Teaching board mulls case of convicted sex offender
The provincial REGINA teachers’ regulatory body is considering the case of Troy Ruzicka, an Estevan high school teacher who was convicted in November of sex offences against three former students.
At a Saskatchewan Professional Teachers Regulatory Board disciplinary hearing in Regina on Wednesday afternoon, Ruzicka was not present, nor was his lawyer Matt Schmeling. The discipline committee will consider the evidence and issue a written decision at a later date.
Contacted by phone, Schmeling said Ruzicka is imprisoned in the Prince Albert penitentiary, as far as he knows, and that his client is hard to reach.
Ruzicka was sentenced in an Estevan courtroom on Nov. 20 to five years.
He pleaded guilty on Sept. 11 to seven criminal charges, including two counts of sexual assault, three counts of luring, one count of sexual exploitation and one count of accessing child pornography.
The board notified Ruzicka of the disciplinary hearing on Jan. 15, but he did not issue a plea, whether guilty or not guilty.
“The professional conduct committee felt that … there needed to be a regulatory response in this case because of the nature of the allegations,” board registrar Trevor Smith said.
No witnesses were present. Lawyer Brenda Hildebrandt, representing the Saskatchewan Professional Teachers Regulatory Board professional conduct committee, presented the facts of Ruzicka’s case.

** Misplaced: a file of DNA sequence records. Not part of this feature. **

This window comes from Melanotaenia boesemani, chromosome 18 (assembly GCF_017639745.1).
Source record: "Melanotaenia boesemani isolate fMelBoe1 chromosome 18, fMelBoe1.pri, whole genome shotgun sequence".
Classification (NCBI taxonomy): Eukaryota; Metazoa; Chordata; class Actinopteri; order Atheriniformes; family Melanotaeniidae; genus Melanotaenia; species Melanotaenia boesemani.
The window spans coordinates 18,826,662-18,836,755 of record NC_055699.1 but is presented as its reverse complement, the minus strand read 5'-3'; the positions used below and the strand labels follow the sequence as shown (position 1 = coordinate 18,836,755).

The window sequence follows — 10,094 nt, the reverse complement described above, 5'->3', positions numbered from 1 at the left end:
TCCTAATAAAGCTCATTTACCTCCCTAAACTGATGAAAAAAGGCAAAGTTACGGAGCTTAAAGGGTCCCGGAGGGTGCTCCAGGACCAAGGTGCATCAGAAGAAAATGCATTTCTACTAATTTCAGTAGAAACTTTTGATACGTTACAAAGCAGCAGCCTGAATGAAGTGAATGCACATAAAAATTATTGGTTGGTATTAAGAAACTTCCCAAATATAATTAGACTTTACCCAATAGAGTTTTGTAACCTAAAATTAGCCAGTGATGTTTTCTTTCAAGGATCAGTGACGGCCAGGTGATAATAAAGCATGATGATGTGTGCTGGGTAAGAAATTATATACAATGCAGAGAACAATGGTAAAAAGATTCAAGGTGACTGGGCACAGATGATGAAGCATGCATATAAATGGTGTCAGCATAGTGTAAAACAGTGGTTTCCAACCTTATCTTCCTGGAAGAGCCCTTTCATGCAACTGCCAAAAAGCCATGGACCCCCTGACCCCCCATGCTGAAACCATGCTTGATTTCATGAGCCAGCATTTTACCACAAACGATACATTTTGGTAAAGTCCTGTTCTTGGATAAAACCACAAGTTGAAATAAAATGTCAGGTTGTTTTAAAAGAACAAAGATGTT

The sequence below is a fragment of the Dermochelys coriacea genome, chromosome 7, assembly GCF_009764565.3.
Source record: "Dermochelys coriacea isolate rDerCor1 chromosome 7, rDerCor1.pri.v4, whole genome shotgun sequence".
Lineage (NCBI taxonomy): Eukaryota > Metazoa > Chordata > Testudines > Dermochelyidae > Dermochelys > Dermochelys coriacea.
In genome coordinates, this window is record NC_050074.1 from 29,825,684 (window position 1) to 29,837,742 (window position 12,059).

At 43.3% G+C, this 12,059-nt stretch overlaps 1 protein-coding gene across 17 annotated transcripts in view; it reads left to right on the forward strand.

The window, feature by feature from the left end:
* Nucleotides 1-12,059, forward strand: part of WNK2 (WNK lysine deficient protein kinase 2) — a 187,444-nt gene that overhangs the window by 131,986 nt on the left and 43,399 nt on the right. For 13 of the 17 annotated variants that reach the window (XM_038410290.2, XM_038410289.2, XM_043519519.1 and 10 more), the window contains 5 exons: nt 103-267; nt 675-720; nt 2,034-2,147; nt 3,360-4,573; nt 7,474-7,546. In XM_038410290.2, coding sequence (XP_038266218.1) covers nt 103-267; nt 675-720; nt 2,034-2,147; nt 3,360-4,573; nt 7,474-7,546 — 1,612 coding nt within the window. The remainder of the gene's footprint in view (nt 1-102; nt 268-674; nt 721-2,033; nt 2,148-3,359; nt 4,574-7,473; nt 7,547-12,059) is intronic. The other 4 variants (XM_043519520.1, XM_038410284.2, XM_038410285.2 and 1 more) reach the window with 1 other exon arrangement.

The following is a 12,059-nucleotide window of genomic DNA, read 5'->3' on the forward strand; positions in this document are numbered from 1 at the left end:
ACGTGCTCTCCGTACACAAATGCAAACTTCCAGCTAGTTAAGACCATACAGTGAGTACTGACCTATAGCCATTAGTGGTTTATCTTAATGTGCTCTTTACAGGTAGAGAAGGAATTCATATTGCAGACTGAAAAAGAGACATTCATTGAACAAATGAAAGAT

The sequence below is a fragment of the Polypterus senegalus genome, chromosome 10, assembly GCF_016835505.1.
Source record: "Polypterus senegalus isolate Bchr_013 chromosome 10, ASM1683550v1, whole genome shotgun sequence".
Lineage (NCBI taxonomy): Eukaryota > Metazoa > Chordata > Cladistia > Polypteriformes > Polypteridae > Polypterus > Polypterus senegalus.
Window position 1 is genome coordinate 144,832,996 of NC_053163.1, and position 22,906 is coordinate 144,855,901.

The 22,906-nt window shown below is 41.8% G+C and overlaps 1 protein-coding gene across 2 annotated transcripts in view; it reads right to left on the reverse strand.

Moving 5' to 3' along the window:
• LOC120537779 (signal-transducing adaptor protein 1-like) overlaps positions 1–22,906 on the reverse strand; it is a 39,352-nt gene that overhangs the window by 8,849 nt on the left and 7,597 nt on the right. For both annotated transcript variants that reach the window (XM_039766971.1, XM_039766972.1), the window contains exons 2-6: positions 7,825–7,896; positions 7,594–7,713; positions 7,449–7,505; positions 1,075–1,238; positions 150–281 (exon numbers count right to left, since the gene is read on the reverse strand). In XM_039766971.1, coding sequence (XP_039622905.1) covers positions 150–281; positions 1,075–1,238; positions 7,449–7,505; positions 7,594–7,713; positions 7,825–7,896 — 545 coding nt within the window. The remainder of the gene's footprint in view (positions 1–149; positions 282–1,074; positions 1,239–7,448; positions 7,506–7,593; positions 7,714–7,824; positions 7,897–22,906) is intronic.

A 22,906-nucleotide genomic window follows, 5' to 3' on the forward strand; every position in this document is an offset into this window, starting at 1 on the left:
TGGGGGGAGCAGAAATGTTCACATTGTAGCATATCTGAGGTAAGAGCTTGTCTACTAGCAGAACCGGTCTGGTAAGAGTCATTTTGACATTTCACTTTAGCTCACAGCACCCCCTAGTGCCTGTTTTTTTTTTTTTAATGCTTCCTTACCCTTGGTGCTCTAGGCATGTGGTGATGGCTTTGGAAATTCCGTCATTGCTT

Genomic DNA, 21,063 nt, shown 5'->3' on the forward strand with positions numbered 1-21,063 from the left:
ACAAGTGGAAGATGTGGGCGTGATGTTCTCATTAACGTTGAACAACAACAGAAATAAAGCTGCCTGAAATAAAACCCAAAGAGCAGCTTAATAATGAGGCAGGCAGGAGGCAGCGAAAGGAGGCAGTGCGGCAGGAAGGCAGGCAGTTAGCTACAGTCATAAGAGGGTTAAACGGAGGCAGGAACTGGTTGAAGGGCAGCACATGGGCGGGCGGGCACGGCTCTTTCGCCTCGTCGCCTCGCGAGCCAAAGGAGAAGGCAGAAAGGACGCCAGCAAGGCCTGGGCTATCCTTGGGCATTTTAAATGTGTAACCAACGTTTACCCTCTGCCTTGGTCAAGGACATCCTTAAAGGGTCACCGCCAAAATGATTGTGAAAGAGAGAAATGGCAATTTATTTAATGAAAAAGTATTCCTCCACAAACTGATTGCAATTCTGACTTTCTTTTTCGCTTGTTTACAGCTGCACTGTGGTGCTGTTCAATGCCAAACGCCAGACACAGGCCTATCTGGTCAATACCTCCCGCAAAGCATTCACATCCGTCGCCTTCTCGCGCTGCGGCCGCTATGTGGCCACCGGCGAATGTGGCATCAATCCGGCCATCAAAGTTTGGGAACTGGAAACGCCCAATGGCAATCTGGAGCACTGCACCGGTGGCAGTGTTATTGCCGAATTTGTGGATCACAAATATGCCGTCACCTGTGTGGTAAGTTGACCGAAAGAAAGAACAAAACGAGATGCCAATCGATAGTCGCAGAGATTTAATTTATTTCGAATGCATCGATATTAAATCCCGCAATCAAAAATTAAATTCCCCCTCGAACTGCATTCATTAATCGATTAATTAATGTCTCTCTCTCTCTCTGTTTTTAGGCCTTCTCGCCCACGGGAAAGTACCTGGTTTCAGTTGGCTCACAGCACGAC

The offences occurred between March 1, 2014, and Jan. 9, 2016.
Ruzicka, 42, was teaching an autobody class at Estevan Comprehensive School.
He had a temporary teaching permit, which was renewed annually.
Posing as a minor through a fake Facebook profile, Ruzicka conversed online with the three students and pushed them into sexual relationships with him.
He had sex with two of the girls — one on a weekly basis, usually at the school, for about 18 months.
In February 2017, the school and South East Cornerstone School Division became aware of Ruzicka’s conduct and ended his employment, terminating his contract in March.
While Ruzicka has been criminally convicted, Smith said an “accused has the right to have his allegations heard in a public forum.”
“When you’re looking at the potential of taking a person’s livelihood away by revoking a certificate, or in this case (potentially) prohibiting a person from applying for a temporary teaching permit in the future, you have to adhere to those principles,” he added.
Hildebrandt said the discipline committee must, through its decision, send a message to the public that “this kind of conduct is unacceptable.”
She said Ruzicka “crossed a significant ethical line” regarding a student-teacher relationship.